Encryption of communication channels has been deemed necessary for quite some time. Messaging apps like Telegram rose to popularity for the security features it had to offer. Encryption and right to privacy have often been the bone of contention between the Government authorities and the privacy advocates/smartphone manufacturers. In the midst of this battle, a handful of companies are apparently catering to the criminal organizations and making custom phones for them.
These companies are usually (not the company in question though) hidden from the public view and mostly rely on the word to word marketing. The modus operandi includes removing camera and microphone and loading the device with secure messaging service that uses private networks. FBI has recently arrested Phantom Secure CEO as part of the law enforcement operation. As per sources from Motherboard, the Phantom operation was a result of a partnership with the Canadian and Australian authorities.
Apple Vs Phantom Securities
Naturally, one might argue that Apple should have also been indicted in the recent case wherein the company refused to build backdoors for their devices. Well, the specifics of the Phantom Securities case is very different as opposed to Apple.
The charge sheet against Vincent Ramos, CEO-Canada based Phantom accuses the company of racketeering conspiracy to conduct enterprise affairs and also conspiracy to distribute narcotics and aiding and abetting. In simpler words, the firm is alleged to have involved in readying phones that are extremely secure. Unlike Apple, Phantom is not incidental to a crime but is rather instrumental in the crime.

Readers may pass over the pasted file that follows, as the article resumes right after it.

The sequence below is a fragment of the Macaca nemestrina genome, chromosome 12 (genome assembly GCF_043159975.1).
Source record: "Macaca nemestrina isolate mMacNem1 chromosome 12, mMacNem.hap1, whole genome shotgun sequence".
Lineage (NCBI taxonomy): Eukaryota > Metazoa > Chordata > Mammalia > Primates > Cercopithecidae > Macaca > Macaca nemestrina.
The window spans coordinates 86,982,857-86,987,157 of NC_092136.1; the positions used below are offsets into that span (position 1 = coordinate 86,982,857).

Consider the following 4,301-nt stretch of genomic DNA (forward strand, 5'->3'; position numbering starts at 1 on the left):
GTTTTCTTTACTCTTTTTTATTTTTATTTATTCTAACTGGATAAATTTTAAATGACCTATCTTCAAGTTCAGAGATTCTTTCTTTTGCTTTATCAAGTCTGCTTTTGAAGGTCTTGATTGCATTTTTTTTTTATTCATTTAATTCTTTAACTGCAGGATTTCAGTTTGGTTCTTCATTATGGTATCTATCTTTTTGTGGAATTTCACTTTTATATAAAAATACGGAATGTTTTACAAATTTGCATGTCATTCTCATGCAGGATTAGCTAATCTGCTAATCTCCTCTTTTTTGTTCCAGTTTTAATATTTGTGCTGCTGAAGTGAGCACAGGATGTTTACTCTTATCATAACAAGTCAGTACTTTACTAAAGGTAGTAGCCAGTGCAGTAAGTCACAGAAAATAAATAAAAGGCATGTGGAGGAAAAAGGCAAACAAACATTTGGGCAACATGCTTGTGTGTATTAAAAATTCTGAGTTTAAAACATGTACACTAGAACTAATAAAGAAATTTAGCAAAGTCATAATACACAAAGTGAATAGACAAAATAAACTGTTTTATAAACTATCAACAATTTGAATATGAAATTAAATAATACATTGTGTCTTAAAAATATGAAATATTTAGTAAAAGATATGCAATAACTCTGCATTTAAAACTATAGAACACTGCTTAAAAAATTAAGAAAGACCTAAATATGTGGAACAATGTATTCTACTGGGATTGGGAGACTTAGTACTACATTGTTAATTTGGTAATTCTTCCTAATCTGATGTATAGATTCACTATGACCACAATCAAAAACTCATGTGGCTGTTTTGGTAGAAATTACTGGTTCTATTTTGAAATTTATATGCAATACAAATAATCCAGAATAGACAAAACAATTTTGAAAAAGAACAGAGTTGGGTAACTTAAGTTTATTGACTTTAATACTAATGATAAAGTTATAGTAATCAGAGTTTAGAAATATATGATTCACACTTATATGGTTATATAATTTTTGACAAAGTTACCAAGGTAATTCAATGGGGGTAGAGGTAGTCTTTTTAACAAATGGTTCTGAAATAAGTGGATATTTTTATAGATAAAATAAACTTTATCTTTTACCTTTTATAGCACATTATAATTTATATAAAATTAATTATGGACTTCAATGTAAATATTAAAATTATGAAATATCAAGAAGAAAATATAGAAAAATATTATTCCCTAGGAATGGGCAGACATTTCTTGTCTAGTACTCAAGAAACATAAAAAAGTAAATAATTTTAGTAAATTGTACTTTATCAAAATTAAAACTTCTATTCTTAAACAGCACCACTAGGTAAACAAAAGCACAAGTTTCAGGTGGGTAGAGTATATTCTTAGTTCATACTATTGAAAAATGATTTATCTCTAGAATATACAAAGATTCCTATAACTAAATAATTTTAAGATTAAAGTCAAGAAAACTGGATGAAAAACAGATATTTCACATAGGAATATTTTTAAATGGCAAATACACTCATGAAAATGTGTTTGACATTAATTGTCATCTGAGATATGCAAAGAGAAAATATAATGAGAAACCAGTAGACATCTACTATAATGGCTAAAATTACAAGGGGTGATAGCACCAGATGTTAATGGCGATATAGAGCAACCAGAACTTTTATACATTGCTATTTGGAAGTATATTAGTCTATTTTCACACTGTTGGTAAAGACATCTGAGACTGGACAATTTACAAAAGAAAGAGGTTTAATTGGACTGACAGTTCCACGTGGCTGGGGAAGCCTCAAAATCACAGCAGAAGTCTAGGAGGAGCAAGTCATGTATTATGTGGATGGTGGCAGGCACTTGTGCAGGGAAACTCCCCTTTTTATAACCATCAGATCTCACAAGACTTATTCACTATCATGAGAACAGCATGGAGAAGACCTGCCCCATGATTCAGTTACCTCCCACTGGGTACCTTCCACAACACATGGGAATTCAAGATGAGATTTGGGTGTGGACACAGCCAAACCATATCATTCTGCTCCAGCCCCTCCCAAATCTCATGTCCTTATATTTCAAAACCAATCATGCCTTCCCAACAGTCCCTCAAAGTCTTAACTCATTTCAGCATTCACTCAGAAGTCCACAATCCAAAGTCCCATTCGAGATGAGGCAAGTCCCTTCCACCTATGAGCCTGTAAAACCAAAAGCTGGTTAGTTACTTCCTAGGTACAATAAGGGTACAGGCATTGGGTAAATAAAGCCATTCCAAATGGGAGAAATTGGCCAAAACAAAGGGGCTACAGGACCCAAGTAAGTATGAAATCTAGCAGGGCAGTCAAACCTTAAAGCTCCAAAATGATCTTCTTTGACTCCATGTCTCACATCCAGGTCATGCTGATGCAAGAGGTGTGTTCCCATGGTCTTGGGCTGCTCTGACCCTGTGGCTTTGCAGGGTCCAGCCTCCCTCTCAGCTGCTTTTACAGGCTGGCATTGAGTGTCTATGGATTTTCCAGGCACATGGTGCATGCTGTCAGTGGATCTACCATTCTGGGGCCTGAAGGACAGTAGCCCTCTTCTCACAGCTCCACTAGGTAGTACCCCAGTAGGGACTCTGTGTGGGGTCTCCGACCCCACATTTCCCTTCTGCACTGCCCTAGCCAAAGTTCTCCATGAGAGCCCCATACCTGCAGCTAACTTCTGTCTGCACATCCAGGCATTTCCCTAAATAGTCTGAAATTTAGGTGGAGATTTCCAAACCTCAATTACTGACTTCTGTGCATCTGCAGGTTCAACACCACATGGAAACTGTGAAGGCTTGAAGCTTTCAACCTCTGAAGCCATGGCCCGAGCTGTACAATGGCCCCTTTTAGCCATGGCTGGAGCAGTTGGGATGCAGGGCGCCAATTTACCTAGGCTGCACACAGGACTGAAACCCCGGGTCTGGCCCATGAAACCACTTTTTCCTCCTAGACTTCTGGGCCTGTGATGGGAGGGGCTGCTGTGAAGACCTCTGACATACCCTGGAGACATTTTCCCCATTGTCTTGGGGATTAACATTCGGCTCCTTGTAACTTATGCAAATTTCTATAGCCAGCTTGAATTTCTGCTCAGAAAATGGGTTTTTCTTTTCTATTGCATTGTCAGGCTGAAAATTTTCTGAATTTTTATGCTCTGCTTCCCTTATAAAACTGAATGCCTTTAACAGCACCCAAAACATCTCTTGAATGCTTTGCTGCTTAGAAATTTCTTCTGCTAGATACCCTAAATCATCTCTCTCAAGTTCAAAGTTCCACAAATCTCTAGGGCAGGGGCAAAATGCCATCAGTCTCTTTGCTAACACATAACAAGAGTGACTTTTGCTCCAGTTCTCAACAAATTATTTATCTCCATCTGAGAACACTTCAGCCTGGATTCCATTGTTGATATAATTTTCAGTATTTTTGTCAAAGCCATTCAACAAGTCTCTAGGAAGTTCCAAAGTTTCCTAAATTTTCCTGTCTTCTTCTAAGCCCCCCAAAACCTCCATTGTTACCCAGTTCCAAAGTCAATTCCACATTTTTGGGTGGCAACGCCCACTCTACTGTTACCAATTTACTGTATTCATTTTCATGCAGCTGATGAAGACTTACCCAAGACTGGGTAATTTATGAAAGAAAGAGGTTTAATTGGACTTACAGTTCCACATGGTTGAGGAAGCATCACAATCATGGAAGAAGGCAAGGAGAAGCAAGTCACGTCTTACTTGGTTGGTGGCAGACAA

The complaint further states that the head honchos of the infamous Sinaloa drug cartel used Phantom’s devices. That apart high ranking members of other criminal organizations were found to be using the device. As per an estimate 20,000 Phantom devices are currently in use globally and half of them are in Australia. Needless to say, the security firm is pocketing money by serving the criminal community.
Further investigation has revealed that the shady firm in question was removing the microphone and camera from BlackBerry devices. Other communication modules including GPS navigation, internet browsing, and the usual messaging services are also removed. The devices make use of Pretty Good Privacy (PGP) software to send the messages. This is what Ramos told the undercover agents, “We made it—we made it specifically for this [drug trafficking] too.” That being said, the Phantom Secure is a fairly popular company and has a website that advertises their expertise. That’s not all they have a demo video on how to use the encrypted BlackBerry.